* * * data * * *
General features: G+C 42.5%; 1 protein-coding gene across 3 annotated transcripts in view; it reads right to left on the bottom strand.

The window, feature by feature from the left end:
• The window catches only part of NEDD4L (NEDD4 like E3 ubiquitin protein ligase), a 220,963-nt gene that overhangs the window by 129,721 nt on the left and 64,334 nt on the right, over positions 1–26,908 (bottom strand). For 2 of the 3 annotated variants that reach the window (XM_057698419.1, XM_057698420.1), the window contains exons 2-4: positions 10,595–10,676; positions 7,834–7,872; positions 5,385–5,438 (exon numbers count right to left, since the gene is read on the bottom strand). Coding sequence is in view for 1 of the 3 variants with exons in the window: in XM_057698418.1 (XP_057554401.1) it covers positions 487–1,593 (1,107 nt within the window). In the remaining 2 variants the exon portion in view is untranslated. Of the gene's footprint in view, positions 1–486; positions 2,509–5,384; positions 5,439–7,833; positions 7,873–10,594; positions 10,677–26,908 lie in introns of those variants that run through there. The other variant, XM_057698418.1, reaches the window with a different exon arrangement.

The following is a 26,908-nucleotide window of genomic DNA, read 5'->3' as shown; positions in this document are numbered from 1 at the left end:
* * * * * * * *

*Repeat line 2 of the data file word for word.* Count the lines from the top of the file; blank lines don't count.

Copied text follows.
The window, feature by feature from the left end: